ENTERTAINMENT
August 17, 2016 | By Carolyn Hax, Advice Columnist
Adapted from a recent online discussion. Question: Now that my daughter is 1, I went to see a therapist for help. She diagnosed me with postpartum depression. Honestly, it's a huge relief. Three years ago, I got the same diagnosis (my son is 4 now). Back then (and now), I was treated with cognitive therapy and antidepressants. Back then (and I hope now, too), I was happy and "on my own" after eight months. Everything good, right? Except that my mother is a therapist and is highly against meds.
ENTERTAINMENT
July 28, 2016 | By Natalie Pompilio, For The Inquirer
A few years ago, Mount St. Joseph Academy graduate Chierika Ukogu contacted the Nigerian Olympic Committee, asking to represent the country in Rio in 2016 in a rowing event. There was no response. "Just emailing them and telling them, 'Hey, I want to do this,' meant nothing," said Ukogu, who had rowed competitively as part of teams in high school and at Stanford University, where she earned her bachelor's degree. "They ignored me because I didn't have a plan. " So Ukogu, a dual citizen of the U.S. and the western African nation, made a plan.
NEWS
June 29, 2016 | By Susan Snyder, Staff Writer
The University of the Sciences on Monday named the founding dean of Camden's Cooper Medical School of Rowan University as its 25th president. Paul Katz, 68, a physician who specializes in rheumatology and has spent more than 40 years in health care and higher education, will take over at the West Philadelphia university on Sept. 1. He replaces Kathleen R. Mayes, interim leader since Helen F. Giles-Gee resigned in December 2014, 21/2 years into her presidency. "I have enormous respect for Paul," said Marvin Samson, the school's board chairman.
NEWS
June 20, 2016 | By Bill Lyon, For The Inquirer
Third in a series. Read part one and part two here.  The secret to having a long life, a doctor once told me, is choosing your parents very carefully. He wasn't kidding. Diet? Of course. Exercise? Who doesn't know that? Avoid stress? Well, duh. Don't smoke? Well, double duh. But for a gold-plated pass through the Pearly Gates, nothing beats having a flourishing family tree whose roots, generation after generation, are flush with a robust DNA that is passed faithfully along.
NEWS
June 16, 2016 | By Julie Shaw, STAFF WRITER
Philadelphia police are seeking a man and his getaway driver in the theft of a a package containing baby medicine from outside a home last week in the Burholme section of Northeast Philadelphia. The man probably didn't know what was inside. The package had been delivered by Amazon.com and was left on the porch of a house on the 7400 block of Montour Street. Besides baby meds, it contained baby clothes. The theft occurred about 1 p.m. June 6, police said. The home's surveillance video captured the two men pulling up in a two-door car in front of the house.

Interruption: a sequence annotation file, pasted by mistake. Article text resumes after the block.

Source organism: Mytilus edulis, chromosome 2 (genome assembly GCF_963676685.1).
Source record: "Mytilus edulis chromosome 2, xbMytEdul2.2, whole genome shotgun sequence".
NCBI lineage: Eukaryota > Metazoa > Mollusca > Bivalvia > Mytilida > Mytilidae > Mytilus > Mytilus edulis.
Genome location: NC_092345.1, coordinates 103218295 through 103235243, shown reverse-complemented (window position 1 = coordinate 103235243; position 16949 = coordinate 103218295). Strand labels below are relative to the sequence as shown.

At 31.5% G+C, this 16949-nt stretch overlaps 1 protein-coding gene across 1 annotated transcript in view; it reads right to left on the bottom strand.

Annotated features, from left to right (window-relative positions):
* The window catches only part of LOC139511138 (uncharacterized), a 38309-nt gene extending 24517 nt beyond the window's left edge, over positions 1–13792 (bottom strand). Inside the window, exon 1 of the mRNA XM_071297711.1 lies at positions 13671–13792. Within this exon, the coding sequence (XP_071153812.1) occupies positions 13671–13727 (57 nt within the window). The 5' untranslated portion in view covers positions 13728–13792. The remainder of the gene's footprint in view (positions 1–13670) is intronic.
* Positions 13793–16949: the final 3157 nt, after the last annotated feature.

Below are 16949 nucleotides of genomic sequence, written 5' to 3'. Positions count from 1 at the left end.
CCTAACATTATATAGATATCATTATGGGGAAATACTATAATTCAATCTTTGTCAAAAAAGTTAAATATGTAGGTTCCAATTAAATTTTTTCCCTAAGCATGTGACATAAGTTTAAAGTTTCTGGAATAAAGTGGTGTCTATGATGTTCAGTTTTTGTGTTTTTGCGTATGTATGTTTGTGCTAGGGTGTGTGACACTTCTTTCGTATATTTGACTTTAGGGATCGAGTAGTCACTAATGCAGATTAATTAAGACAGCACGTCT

BUSINESS
June 13, 2016 | By Joseph N. DiStefano, Staff Writer
Roy Rosin spent a decade in Silicon Valley as innovation boss at Intuit (which makes TurboTax and Quicken software), then headed east five years ago to start as chief innovation officer for Penn 's $5 billion-a-year medical complex. That's a fancy way of saying he finds ways to use software and gadgets to cut costs and boost patient results, working with University of Pennsylvania medical, nursing, engineering, and Wharton scholars, dominant local insurer Independence Blue Cross , and neighborhood investors looking to bet on sexy start-ups.
NEWS
May 13, 2016 | By Stacey Burling, Staff Writer
As a researcher who raised concerns about what antipsychotics can do to the brain, Nancy Andreasen emphasized one message Wednesday in talks with Episcopal Hospital's psychiatric staff and students: The drugs are still worth using in people with schizophrenia, but should be used as sparingly as possible, especially in children and the elderly. "It doesn't mean that we shouldn't be using antipsychotics," said Andreasen, chair of psychiatry at the University of Iowa Carver College of Medicine.
ENTERTAINMENT
May 5, 2016 | By Tom Avril, STAFF WRITER
Long after undergoing bypass surgery, a substantial number of patients fail to take a daily aspirin or statins, raising the risk of dangerous blood clots and heart attacks, a new study finds. In a group of 381 patients who came in for a diagnostic catheterization at least three years after a bypass procedure, barely half were taking both statins and aspirin, according to the research, led by Thomas Jefferson University. The rest - 48 percent of the group - had active prescriptions for just one of the two medicines, or neither.
BUSINESS
March 22, 2016 | By Jonathan Takiff, Staff Writer
The Health Care Innovation Accelerator Pitch Day staged by Penn Medicine was different from most start-up showcases. There seemed to be more at stake. You could almost hear the angst in the Jordan center auditorium last week as presenters addressed treatment issues, some verging on life and death, that harm patients and push America's health-care costs sky-high. So what ails the system? And what are the fixes? Pre-Op+ project presenter and anesthesiologist Marc Royo aims to change the down-to-the-wire nature of pre-screenings for patients with scheduled operations.
NEWS
March 19, 2016 | By Joseph A. Slobodzian, Staff Writer
One year after Mumia Abu-Jamal was hospitalized and reportedly near death, his supporters are reviving a petition demanding that prison officials give him medicine that could cure his hepatitis C infection. "Urgent: Mumia is incredibly sick" reads the subject line of an email from Prison Radio, a group of Abu-Jamal supporters, urging readers to sign the petition that Abu-Jamal's brother Keith Cook began circulating last April. This time, however, the emails don't seem linked to an imminent health crisis affecting the killer of Police Officer Daniel J. Faulkner, but to an awaited ruling by a federal judge in Scranton on Abu-Jamal's access to anti-hepatitis drugs.